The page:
Iberian pigs have black skins and hooves and very little hair. Their history is steeped in mystery. Beginning with the acorns from oak tree pastures in Spain to their long curing process. Magically each ham is transformed into one of the world’s most exquisite foods.
Immediately after weaning, the piglets are fattened on barley and corn for several weeks. During the spring and summer, cattle and sheep graze on the oak forest pastures. In fall and winter, when the acorns are falling from the trees, the Iberian pigs are then allowed to roam in the pastures and oak groves to feed naturally on grass, herbs, acorns and roots until slaughtering time approaches. At that time, the diet may be strictly limited to olives and acorns for best quality Iberian ham. It is possible for a pig to eat 10 kilos of acorns in a day.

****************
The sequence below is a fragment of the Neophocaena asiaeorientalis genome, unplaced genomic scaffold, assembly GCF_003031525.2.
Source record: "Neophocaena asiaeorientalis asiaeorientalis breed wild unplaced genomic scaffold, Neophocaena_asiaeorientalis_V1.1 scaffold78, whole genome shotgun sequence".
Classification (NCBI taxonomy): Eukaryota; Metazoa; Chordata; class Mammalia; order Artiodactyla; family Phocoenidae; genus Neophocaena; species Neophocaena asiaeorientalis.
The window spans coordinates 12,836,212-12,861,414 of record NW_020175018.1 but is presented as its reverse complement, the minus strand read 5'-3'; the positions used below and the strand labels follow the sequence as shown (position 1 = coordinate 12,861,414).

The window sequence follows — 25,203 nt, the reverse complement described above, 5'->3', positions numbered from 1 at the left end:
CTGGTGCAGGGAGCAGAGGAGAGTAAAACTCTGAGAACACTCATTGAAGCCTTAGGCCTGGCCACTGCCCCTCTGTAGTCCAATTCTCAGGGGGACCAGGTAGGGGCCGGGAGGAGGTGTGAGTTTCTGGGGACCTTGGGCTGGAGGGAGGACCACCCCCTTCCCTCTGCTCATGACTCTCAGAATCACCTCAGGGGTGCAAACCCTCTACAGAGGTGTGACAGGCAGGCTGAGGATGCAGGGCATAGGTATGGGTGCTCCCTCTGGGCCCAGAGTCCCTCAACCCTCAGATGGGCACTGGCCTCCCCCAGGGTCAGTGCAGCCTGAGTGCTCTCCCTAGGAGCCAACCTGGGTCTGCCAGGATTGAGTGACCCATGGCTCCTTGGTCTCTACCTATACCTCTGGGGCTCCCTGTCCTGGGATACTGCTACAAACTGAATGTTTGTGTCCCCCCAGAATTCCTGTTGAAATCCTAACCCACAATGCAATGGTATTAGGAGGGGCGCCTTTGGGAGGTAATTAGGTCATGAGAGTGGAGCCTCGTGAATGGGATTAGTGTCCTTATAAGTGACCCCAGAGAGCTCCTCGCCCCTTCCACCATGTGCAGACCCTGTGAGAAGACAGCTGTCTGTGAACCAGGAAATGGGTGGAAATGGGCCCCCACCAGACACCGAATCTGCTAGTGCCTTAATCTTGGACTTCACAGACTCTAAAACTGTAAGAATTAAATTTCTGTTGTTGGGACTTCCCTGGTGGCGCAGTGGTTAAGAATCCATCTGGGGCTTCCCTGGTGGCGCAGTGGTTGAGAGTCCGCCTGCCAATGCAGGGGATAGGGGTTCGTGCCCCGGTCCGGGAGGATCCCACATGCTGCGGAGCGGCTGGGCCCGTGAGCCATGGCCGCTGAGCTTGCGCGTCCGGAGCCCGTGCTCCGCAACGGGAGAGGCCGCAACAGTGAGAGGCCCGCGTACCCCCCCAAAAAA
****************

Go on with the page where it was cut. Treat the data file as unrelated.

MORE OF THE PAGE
The hams from the slaughtered pigs are salted and left to begin drying for two weeks, after which they are rinsed and left to dry for another four to six weeks. The curing process then takes at least 12 months although some producers cure their hams for up to forty-eight months. The extraordinarily long curing process is possible because of the huge amount of fat on each ham. Over that time period, they loose nearly half their weight as the fat drips away.
The curing hams hang where open windows allow mountain air to ‘caress’ them as they transform from a piece of pork into the ultimate flavored BLACK IBERIAN HAM.
Brion and I have always found that travel is unmistakably the most interesting form of learning one can experience.
This recipe for HAM & SPINACH ROLLS, although quite simple, makes a nice little elegant meal in a short space of time.
Preheat oven to 350 F. In a food processor, place egg, 1/3 of soup, onion, garlic powder & salt & pulse for 30 seconds. Add half of the milk, spinach, mustard, bread, thyme & Parmesan. Blend another 30 seconds.
Lay ham slices on work space and divide filling evenly among them. Arrange filled ham rolls in a shallow baking dish. Combine remaining soup & milk; spoon evenly over rolls. Bake, covered for 15 minutes, remove foil & bake 10 more minutes or until bubbly & filling is cooked through. If preferred, garnish with dried parsley.